Realigning California is not Impossible

It’s no secret that California is a juggernaut, exercising influence in national politics even disproportionate to its status as the largest state. And it’s all bad news. From California comes progressive authoritarianism in all its toxic iterations: climate fascism, big tech censorship, Hollywood cultural propaganda, and billions in campaign contributions to Democrats in every state from New Hampshire to Hawaii.

Often lost in the chorus of condemnation coming from the American right is the fact that struggling within the one-party state called California is a beleaguered minority of GOP voters. A minority so sizable, in fact, that in the 2020 election, Donald Trump received 6 million votes in California, edging out Texas and Florida to have the most Trump voters in the country.

If you examine California’s political geography, a pattern emerges that is precisely the same as in most other states. The big cities, run by politicians typically controlled by public sector unions, are solid blue. But in the hinterlands, many rural counties are solidly Republican. The registration numbers reflect a sizable number of Republican voters, despite being not nearly enough to win statewide elections. The pattern is typically 60/40.

For example, in the 2022 elections for higher state office, Democrats swept the field. Newsom got 59.2  percent of the vote to be reelected governor. Eleni Kounalakis got 59.7 percent to win Lieutenant Governor. The down-ticket Democrat candidates for state office also all won; Secretary of State 60.1 percent, Controller 55.3 percent, Treasurer 58.8 percent, Attorney General 59.1 percent, Insurance Commissioner 59.9 percent, and Superintendent of Public Instruction 63.7 percent.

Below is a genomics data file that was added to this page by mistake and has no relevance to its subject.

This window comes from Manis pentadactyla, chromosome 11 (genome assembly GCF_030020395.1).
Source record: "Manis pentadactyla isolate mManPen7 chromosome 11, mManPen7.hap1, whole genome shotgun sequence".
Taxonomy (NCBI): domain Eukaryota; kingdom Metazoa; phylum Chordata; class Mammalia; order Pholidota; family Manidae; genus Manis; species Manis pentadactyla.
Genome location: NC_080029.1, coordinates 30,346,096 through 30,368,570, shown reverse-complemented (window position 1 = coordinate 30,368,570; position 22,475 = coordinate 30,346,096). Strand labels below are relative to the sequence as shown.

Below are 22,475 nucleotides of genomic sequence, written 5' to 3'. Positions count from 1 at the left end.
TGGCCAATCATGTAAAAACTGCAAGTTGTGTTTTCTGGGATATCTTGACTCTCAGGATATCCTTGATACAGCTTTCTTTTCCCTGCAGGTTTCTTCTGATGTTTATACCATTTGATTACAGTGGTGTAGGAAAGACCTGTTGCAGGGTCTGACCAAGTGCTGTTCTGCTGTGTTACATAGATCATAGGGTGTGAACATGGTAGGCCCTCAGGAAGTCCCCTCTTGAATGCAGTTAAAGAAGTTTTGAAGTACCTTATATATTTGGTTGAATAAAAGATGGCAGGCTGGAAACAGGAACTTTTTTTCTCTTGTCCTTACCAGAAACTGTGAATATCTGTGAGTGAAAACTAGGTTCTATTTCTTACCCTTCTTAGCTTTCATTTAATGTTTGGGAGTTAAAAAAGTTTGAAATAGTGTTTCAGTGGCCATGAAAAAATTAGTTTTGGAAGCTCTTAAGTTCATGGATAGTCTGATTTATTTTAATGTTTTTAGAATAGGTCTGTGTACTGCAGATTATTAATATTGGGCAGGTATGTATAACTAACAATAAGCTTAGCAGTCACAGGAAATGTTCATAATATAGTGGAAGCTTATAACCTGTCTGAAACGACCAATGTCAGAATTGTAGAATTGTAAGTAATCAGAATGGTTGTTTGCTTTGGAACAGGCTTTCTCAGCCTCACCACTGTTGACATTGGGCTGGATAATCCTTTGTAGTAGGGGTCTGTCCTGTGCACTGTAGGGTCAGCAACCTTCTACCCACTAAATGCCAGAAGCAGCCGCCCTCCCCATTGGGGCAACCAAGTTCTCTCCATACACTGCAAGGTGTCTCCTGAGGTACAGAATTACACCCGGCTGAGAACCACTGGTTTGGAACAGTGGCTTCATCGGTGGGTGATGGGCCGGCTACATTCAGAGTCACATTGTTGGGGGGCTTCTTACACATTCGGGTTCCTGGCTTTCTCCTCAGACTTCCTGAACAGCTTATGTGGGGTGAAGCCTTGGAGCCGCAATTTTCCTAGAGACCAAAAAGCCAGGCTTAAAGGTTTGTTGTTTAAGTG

In the California State Legislature, it’s the same story. The Democratic candidates hold 32 of the 40 seats in the State Senate, and they hold 62 of the 80 seats in the State Assembly. Democrats exercise absolute power in California. But this disenfranchises a sizable minority, since 40 percent of voters can be relied on to vote against Democrats, and in California’s top two general election system, that means they’re voting for Republicans.

There are many ways to look at 40 percent. On one hand, you can consider it indicates landslide proportions, which it is, and give up. But if you take a good look at the mess Democrats have made of California, you might decide it’s entirely possible to swing an additional 10 percent of voters against Democrats and start winning elections. You’d be up against a powerful coalition of public sector unions, who are the top contributors to almost every Democrat that’s had a seat in the state legislature in at least the last 20 years. And you would find them allied with tech billionaires, Hollywood influencers, and an assortment of activist nonprofits and their affiliated PACs. Together, these special interests fuel an agenda that has turned California into a feudal society and stands poised to turn the rest of America into the same medieval mess.

This failure needs no explaining. Californians live with it every day. Tens of thousands of homeless, dying on the streets because politicians are too crooked and too cowardly to just round them up and get them sober, like they used to. Criminals openly looting and terrorizing citizens because prosecutors—elected by Democratic megadonors—have decided incarceration is not the answer. The highest taxes and most burdensome regulations, all for nothing, because California has unreliable energy, rationed water, unaffordable homes, terrible schools, and it’s not safe.